Potomac Edison, a subsidiary of FirstEnergy Corp. (NYSE: FE), has installed new interior fencing at an Allegany County substation to help deter climbing animals and protect against electrical equipment interference that can cause power outages. The fencing was installed at the Thomas Street substation in Cumberland, around the 433-foot perimeter of the equipment, to help keep electricity safely flowing to customers while keeping animals out of harm's way.
Next to weather-related damage, animal intrusions are the most common cause of substation outages. Unlike other types of animal traps and deterrents, the special fencing installed by Potomac Edison prevents a wide range of climbing animals – including squirrels, raccoons, opossums, cats, frogs and others – from accessing the substation equipment and discourages them from trying again. Squirrels and other climbing animals have a highly developed memory that enables them to remember locations for food, warmth and shelter. With one brief contact with a fence panel, animals learn that a substation is not a welcoming location to visit and typically avoid it in the future.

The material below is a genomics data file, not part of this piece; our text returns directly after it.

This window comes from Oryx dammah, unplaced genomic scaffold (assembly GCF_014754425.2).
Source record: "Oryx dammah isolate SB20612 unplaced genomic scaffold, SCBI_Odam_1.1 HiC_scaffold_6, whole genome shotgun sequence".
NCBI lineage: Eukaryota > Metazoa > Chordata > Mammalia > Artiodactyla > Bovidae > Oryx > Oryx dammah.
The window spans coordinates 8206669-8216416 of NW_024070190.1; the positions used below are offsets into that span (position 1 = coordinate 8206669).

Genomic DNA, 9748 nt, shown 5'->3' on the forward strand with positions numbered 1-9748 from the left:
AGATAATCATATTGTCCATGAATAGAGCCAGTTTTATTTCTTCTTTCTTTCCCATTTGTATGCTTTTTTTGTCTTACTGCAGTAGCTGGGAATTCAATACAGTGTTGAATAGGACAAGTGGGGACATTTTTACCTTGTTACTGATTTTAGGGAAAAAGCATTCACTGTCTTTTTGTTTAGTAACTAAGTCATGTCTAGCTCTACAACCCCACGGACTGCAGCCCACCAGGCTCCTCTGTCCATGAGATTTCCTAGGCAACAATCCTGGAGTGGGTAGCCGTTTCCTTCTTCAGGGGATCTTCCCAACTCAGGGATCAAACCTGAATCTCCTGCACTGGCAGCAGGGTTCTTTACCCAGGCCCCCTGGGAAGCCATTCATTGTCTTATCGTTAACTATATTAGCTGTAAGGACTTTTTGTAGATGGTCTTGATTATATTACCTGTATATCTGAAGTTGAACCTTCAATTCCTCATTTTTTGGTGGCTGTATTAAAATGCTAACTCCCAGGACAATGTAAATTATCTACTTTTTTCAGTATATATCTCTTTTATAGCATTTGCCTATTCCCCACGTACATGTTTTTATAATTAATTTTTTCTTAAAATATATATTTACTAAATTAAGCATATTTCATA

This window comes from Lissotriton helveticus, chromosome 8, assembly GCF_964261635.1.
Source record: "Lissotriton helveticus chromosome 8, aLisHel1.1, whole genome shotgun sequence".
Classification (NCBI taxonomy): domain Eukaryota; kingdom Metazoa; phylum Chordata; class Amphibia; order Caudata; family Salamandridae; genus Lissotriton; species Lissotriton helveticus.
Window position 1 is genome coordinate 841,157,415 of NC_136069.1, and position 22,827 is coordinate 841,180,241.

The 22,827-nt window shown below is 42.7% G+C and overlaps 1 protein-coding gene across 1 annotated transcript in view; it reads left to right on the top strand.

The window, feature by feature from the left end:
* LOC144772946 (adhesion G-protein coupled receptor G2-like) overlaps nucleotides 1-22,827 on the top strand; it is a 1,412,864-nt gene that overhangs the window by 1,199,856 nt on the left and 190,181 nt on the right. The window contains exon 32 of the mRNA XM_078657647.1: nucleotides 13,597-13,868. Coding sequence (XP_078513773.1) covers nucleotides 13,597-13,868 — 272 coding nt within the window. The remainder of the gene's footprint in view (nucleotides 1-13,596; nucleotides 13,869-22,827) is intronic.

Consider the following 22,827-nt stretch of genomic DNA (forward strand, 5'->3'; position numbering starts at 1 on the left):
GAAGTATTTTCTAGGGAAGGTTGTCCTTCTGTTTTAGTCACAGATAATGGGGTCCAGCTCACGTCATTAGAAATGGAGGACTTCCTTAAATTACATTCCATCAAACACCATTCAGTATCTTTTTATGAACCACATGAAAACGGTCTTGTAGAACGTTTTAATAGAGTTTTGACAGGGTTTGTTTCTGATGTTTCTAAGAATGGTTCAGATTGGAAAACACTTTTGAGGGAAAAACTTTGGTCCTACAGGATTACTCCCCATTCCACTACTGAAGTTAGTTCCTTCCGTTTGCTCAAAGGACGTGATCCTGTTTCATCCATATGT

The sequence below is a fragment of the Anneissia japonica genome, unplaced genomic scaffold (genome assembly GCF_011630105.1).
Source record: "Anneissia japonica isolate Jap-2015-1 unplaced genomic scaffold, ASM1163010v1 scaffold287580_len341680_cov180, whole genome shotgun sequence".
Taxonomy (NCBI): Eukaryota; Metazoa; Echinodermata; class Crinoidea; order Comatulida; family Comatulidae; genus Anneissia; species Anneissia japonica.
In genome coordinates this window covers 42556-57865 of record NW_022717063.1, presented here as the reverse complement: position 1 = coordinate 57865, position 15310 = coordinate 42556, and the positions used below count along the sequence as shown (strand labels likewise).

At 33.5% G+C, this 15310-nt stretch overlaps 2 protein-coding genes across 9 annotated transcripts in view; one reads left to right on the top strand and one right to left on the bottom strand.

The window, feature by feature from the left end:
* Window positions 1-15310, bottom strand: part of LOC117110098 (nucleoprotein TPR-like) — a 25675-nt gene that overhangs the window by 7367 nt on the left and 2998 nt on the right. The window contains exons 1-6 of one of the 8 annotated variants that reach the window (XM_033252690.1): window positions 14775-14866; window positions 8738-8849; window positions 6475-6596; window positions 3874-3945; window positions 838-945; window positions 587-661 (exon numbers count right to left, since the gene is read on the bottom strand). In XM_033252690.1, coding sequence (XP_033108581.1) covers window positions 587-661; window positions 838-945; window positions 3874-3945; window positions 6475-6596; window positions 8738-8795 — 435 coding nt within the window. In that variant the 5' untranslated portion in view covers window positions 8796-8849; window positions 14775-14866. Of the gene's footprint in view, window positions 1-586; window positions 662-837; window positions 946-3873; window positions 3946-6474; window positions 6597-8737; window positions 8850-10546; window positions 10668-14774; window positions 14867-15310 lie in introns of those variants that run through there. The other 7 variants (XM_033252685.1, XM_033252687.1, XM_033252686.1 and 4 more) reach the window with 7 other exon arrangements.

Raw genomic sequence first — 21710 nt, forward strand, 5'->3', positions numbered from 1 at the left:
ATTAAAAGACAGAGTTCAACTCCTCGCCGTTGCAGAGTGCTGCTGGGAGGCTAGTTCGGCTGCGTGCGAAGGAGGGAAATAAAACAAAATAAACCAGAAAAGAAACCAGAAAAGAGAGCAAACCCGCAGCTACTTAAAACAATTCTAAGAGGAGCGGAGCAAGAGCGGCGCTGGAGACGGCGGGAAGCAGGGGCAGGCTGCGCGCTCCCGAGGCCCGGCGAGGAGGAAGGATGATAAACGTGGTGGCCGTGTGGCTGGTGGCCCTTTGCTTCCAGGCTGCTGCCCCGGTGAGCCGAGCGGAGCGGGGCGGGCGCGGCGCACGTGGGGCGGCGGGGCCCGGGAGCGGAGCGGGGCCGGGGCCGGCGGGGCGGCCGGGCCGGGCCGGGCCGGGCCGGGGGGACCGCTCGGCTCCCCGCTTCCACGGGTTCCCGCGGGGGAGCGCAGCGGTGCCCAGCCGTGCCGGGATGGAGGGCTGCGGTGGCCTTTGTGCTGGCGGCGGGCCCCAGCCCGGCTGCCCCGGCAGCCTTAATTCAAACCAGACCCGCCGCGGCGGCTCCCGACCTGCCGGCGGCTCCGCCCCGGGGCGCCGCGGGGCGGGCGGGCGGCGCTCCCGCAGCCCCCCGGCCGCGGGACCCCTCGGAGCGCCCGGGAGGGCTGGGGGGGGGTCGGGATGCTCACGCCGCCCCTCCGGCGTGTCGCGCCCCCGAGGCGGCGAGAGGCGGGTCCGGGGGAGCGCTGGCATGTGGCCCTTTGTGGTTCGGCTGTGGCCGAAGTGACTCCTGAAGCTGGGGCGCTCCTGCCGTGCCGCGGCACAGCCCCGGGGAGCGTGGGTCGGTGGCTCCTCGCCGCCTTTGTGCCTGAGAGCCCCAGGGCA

"Equipment interference from an animal intrusion can cost thousands of dollars in damage and require hundreds of labor hours to repair as well as causing extended outages for customers," said James A. Sears, Jr., president of FirstEnergy's Maryland operations. "This special fencing is an economical solution to prevent these types of service disruptions in the future."
The Cumberland substation serves nearly 3,800 customers in Allegany County. Potomac Edison has installed this special fencing at 17 substations across its service territory since 2014 and has seen a sharp decline in substation outages due to animals as a result. The company reviews outage patterns across its footprint to determine the best locations for interior substation fencing.